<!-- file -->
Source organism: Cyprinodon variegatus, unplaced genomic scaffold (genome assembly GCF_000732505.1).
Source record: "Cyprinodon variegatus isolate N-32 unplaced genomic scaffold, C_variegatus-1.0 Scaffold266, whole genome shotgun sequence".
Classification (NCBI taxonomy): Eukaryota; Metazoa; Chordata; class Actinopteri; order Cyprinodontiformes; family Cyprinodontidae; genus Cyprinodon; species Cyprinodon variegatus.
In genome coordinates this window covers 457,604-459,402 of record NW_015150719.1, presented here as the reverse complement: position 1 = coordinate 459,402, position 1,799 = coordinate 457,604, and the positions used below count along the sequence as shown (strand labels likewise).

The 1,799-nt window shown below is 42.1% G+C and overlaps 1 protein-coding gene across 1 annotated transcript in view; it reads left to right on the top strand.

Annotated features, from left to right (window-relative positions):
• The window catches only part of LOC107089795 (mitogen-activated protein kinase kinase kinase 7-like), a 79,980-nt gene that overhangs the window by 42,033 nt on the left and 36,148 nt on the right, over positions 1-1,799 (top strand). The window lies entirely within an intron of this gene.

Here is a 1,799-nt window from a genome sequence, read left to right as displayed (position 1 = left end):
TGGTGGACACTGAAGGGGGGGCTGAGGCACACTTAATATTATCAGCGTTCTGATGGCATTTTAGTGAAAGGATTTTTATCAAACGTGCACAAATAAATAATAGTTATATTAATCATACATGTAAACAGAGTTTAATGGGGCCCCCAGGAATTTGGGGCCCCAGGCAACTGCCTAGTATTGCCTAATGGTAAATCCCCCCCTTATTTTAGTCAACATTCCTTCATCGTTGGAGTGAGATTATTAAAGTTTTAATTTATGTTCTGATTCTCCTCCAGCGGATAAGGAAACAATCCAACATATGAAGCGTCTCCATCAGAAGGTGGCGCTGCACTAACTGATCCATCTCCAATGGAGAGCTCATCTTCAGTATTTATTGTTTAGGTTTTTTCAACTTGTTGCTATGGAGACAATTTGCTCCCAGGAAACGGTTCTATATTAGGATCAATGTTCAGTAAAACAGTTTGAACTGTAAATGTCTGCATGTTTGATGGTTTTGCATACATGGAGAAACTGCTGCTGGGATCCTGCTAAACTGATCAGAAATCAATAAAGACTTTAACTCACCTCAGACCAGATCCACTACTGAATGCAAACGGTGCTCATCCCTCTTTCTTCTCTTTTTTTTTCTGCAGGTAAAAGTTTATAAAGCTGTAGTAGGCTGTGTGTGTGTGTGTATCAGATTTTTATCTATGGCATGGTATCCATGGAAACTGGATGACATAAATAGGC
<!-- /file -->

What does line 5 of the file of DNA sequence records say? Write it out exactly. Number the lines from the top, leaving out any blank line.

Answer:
The 1,799-nt window shown below is 42.1% G+C and overlaps 1 protein-coding gene across 1 annotated transcript in view; it reads left to right on the top strand.